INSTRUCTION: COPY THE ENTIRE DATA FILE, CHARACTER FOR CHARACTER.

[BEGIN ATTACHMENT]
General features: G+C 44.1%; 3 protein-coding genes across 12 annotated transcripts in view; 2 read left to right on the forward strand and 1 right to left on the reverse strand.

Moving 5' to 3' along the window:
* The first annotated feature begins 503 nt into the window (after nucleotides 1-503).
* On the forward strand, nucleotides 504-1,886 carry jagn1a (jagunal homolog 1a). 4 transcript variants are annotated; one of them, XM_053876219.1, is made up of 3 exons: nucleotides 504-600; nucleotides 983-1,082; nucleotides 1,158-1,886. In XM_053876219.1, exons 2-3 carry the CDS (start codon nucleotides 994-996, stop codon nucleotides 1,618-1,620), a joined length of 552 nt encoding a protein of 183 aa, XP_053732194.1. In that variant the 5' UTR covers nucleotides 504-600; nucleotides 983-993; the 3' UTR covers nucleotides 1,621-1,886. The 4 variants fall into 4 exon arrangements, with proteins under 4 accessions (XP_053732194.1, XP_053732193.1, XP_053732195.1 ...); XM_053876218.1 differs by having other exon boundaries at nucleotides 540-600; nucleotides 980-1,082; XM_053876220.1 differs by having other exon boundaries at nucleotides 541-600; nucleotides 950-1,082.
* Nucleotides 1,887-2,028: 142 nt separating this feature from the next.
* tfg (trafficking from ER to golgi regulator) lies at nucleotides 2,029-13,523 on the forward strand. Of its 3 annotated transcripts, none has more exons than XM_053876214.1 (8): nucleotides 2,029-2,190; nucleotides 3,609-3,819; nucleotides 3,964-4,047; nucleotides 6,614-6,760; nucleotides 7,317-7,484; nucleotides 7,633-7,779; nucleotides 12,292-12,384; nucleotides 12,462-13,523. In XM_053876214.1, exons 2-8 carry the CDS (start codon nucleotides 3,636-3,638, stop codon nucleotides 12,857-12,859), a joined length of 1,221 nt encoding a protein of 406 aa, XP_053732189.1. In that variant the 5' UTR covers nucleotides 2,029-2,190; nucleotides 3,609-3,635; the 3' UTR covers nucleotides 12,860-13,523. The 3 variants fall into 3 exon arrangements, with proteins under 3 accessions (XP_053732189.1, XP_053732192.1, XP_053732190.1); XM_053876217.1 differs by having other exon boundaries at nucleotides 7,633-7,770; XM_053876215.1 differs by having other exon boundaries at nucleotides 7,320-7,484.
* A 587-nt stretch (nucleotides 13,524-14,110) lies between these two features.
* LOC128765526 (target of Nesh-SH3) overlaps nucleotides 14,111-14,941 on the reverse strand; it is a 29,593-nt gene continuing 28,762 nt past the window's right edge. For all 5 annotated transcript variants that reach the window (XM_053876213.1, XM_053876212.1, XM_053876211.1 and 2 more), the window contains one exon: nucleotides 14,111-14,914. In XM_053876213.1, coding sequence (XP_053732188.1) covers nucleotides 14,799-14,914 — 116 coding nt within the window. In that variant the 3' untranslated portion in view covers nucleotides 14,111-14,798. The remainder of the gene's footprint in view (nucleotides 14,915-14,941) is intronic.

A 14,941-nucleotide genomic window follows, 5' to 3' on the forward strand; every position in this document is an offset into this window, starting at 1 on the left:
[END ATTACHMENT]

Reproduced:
General features: G+C 44.1%; 3 protein-coding genes across 12 annotated transcripts in view; 2 read left to right on the forward strand and 1 right to left on the reverse strand.

Moving 5' to 3' along the window:
* The first annotated feature begins 503 nt into the window (after nucleotides 1-503).
* On the forward strand, nucleotides 504-1,886 carry jagn1a (jagunal homolog 1a). 4 transcript variants are annotated; one of them, XM_053876219.1, is made up of 3 exons: nucleotides 504-600; nucleotides 983-1,082; nucleotides 1,158-1,886. In XM_053876219.1, exons 2-3 carry the CDS (start codon nucleotides 994-996, stop codon nucleotides 1,618-1,620), a joined length of 552 nt encoding a protein of 183 aa, XP_053732194.1. In that variant the 5' UTR covers nucleotides 504-600; nucleotides 983-993; the 3' UTR covers nucleotides 1,621-1,886. The 4 variants fall into 4 exon arrangements, with proteins under 4 accessions (XP_053732194.1, XP_053732193.1, XP_053732195.1 ...); XM_053876218.1 differs by having other exon boundaries at nucleotides 540-600; nucleotides 980-1,082; XM_053876220.1 differs by having other exon boundaries at nucleotides 541-600; nucleotides 950-1,082.
* Nucleotides 1,887-2,028: 142 nt separating this feature from the next.
* tfg (trafficking from ER to golgi regulator) lies at nucleotides 2,029-13,523 on the forward strand. Of its 3 annotated transcripts, none has more exons than XM_053876214.1 (8): nucleotides 2,029-2,190; nucleotides 3,609-3,819; nucleotides 3,964-4,047; nucleotides 6,614-6,760; nucleotides 7,317-7,484; nucleotides 7,633-7,779; nucleotides 12,292-12,384; nucleotides 12,462-13,523. In XM_053876214.1, exons 2-8 carry the CDS (start codon nucleotides 3,636-3,638, stop codon nucleotides 12,857-12,859), a joined length of 1,221 nt encoding a protein of 406 aa, XP_053732189.1. In that variant the 5' UTR covers nucleotides 2,029-2,190; nucleotides 3,609-3,635; the 3' UTR covers nucleotides 12,860-13,523. The 3 variants fall into 3 exon arrangements, with proteins under 3 accessions (XP_053732189.1, XP_053732192.1, XP_053732190.1); XM_053876217.1 differs by having other exon boundaries at nucleotides 7,633-7,770; XM_053876215.1 differs by having other exon boundaries at nucleotides 7,320-7,484.
* A 587-nt stretch (nucleotides 13,524-14,110) lies between these two features.
* LOC128765526 (target of Nesh-SH3) overlaps nucleotides 14,111-14,941 on the reverse strand; it is a 29,593-nt gene continuing 28,762 nt past the window's right edge. For all 5 annotated transcript variants that reach the window (XM_053876213.1, XM_053876212.1, XM_053876211.1 and 2 more), the window contains one exon: nucleotides 14,111-14,914. In XM_053876213.1, coding sequence (XP_053732188.1) covers nucleotides 14,799-14,914 — 116 coding nt within the window. In that variant the 3' untranslated portion in view covers nucleotides 14,111-14,798. The remainder of the gene's footprint in view (nucleotides 14,915-14,941) is intronic.

A 14,941-nucleotide genomic window follows, 5' to 3' on the forward strand; every position in this document is an offset into this window, starting at 1 on the left: